Observations from where technology meets business


Monday At The SharePoint Conference

What I learned today at the SharePoint Conference:

  • What is SharePoint? Even Microsoft cannot define what SharePoint is. Ballmer said he is asked this by customers “all the time.”
  • SharePoint is a platform. However, during the Q&A Ballmer said, in answering a question regarding SharePoint Designer 2010 supporting SharePoint 2007, that this is a classic dilemma regarding “operating systems.” In addition, he said that Microsoft views SharePoint as “kind of” operating system (“platform” was used extensively this morning)
  • SharePoint will always favor Windows technologies. In the Q&A (again, best place for unscripted remarks), Ballmer made it clear that SharePoint will always support Windows technologies better. The questioner said he was using SharePoint with teachers, who love their Macs. In my opinion, perhaps the only major politically incorrect moment of the morning keynotes.
  • FAST search. This is the branding for the high-end search SharePoint will provide in it’s Enterprise Edition. This isn’t just search, its FAST search. This seems clear as mud to me. However, I cannot think of a better alternative.
  • Doesn’t Microsoft sell Visio and PowerPoint? At two "Overviews" today (Search, ECM), neither Microsoft speaker had a diagram explaining high-level concepts, instead each used screenshots of SharePoint administrator tools. I suspect the non-developers in the audience (“the masses” as in “ECM for the Masses” the title of one of the overview) were lost at this point.
  • We’re all developers, right? The Microsoft speakers seem to assume we are all developers. In fact, the first demo during the keynote this morning was the most technical one.

Tomorrow’s topics:

  • Business Connectivity Services. This may be the most innovative “new” capability in 2010. It is the evolution of the Business Data Catalog in (BDC) 2007 but appears to be more fully baked into SharePoint and can be used in many places.
  • FAST Search deep dive. I am interested in learning more about the processing FAST does as it is ingesting content.
  • Coexistence of SharePoint with file shares. SharePoint appears to be having more success replacing file shares than collaboration or document management solutions that came long before it. This topic is starting to show up in more of our client dialogues.

This Week’s SharePoint Conference

It looks like this will be a busy week. Microsoft execs announced some of the changes coming with the new version of SharePoint in their keynotes this morning (press release below). Here are some things I will be looking for in SharePoint 2010:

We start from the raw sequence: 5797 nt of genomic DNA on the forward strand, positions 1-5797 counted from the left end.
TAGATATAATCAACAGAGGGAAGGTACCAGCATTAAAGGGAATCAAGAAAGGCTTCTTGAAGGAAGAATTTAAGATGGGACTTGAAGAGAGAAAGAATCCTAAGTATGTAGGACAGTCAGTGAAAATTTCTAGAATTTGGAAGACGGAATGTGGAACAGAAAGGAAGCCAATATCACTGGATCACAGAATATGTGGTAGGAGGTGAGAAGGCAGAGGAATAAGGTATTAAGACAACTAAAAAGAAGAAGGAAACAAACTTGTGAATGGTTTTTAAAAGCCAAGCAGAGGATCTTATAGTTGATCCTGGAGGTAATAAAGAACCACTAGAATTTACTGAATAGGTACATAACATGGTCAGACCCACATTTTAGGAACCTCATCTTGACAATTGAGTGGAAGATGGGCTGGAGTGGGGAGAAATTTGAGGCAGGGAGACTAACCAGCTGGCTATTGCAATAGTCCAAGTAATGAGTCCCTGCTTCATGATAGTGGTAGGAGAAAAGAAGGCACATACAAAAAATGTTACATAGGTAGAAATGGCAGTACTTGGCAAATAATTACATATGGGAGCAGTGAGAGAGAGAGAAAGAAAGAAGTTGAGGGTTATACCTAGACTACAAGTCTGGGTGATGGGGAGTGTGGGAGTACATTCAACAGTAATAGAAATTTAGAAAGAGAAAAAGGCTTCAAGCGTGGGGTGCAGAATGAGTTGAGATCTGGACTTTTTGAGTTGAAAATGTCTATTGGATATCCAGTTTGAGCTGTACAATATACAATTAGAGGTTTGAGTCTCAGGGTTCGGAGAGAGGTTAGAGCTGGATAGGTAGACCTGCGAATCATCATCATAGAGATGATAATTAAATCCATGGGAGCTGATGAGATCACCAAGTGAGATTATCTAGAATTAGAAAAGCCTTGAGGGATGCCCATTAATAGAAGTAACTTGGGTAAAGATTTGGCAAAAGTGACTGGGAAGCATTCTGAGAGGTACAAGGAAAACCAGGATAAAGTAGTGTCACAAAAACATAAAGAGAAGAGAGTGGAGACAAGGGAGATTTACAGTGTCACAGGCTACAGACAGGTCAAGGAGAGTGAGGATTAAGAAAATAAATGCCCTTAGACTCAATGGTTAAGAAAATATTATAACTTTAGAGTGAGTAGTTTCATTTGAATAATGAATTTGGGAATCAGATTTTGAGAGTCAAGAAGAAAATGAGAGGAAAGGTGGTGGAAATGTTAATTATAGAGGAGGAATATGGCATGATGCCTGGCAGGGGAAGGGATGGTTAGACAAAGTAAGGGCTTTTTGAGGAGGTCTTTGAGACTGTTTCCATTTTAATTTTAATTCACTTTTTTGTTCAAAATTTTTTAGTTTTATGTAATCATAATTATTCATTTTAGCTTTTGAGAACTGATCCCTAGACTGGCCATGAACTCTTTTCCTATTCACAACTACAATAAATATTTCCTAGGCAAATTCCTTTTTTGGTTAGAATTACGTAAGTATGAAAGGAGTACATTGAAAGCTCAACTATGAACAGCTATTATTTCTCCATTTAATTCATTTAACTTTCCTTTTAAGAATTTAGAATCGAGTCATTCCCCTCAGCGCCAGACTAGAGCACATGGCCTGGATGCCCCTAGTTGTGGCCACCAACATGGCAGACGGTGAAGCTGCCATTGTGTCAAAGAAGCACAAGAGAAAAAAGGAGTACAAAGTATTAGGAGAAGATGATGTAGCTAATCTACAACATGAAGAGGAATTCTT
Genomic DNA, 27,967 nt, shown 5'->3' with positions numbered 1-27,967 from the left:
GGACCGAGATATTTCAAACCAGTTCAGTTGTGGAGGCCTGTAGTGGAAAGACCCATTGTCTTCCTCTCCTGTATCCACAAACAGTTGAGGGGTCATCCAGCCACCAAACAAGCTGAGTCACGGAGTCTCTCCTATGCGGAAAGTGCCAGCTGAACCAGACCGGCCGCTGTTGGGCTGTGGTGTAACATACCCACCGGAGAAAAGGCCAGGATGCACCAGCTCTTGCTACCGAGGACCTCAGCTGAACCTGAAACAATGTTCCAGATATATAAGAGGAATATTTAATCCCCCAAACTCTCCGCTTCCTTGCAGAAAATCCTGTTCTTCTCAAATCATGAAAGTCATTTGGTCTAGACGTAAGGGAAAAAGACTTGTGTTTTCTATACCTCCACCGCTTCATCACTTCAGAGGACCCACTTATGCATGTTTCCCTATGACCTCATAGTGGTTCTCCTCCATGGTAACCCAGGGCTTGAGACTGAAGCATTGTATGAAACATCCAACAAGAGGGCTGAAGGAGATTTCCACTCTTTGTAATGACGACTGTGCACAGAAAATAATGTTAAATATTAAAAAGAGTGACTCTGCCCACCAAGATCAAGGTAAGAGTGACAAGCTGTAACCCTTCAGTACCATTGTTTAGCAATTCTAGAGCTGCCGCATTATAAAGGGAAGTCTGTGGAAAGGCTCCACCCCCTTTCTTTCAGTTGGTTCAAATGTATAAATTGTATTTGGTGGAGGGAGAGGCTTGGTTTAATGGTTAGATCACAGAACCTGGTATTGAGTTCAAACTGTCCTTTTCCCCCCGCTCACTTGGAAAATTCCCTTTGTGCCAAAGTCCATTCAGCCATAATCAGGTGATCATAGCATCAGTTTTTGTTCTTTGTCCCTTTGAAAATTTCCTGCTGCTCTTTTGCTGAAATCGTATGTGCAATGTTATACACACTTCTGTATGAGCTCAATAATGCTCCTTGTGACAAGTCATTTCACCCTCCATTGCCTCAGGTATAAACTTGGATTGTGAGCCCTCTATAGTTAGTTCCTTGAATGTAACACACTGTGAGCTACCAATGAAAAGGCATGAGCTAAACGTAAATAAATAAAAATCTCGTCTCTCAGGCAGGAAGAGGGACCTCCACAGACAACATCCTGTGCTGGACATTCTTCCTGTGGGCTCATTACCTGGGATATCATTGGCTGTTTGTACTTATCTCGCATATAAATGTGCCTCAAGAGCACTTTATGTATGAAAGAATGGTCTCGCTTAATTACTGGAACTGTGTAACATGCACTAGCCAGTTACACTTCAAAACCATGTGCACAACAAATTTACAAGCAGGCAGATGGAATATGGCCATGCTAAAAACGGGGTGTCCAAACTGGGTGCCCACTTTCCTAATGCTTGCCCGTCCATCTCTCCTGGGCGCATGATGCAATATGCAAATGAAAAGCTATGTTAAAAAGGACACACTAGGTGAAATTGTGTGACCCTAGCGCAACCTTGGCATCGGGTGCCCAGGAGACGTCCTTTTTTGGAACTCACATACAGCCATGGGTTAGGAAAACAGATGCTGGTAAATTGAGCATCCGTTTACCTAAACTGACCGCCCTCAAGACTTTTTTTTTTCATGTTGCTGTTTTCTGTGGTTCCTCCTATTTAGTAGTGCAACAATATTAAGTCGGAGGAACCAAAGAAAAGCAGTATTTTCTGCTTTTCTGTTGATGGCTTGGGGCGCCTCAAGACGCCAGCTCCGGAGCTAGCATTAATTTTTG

• Ease of use. The current UI is clunky and takes far too many clicks. Adding the Office ribbon UI to SharePoint should go a long way to address this. But, will remnants of the old UI remain?
  • It appears that the MOSS name is gone. The successor to WSS is SharePoint Foundation 2010. Whenever someone from Microsoft said “SharePoint” they never meant WSS. Based on the agenda, SharePoint Foundation isn’t getting much attention either.
  • How much of a threat to the current SaaS WCM market will Microsoft be? From the release below it looks like SharePoint Online is expanding to handle Internet-facing websites. Should CrownPeak or Clickability worry?
  • How thoroughly integrated is the new Business Connectivity Services (BCS)? I’m especially interested in seeing if/how the new FAST-based search capabilities in SharePoint will leverage BCS. However, this has implications across the entire platform.
  • How much of a role will SharePoint play in addressing the “document as a web page” paradigm? The Office web apps are a good start but will they support wiki-style linking and management of large document bases? Or, will documents simply become cloud-based but still standalone?

Ballmer’s keynote address highlighted features and capabilities such as these:

· A new ribbon user interface that makes end users more productive and customization of SharePoint sites easy

· Deep Office integration through social tagging, backstage integration and document life-cycle management

· Built-in support for rich media such as video, audio and Silverlight, making it easy to build dynamic Web sites

· New Web content management features with built-in accessibility through Web Content Accessibility Guidelines 2.0, multilingual support and one-click page layout, enabling anyone to access SharePoint Server sites

· New SharePoint tools in Microsoft Visual Studio 2010, giving developers a premier experience with the tools they know and trust

· Business Connectivity Services, which allow developers to connect capabilities to line-of-business data or Web services in SharePoint Server and the Office client

· Rich APIs and support for Silverlight, representational state transfer (REST) and Language-Integrated Query (LINQ), to help developers rapidly build applications on the SharePoint platform

· Enterprise features in SharePoint Online such as Excel Services and InfoPath Forms Services, which make it simple to use, share, secure and manage interactive forms across an organization

· The addition of two new SharePoint SKUs for Internet-facing sites, including an on-premises and hosted offer

Microsoft Unveils SharePoint Server 2010 and Showcases New Functionality

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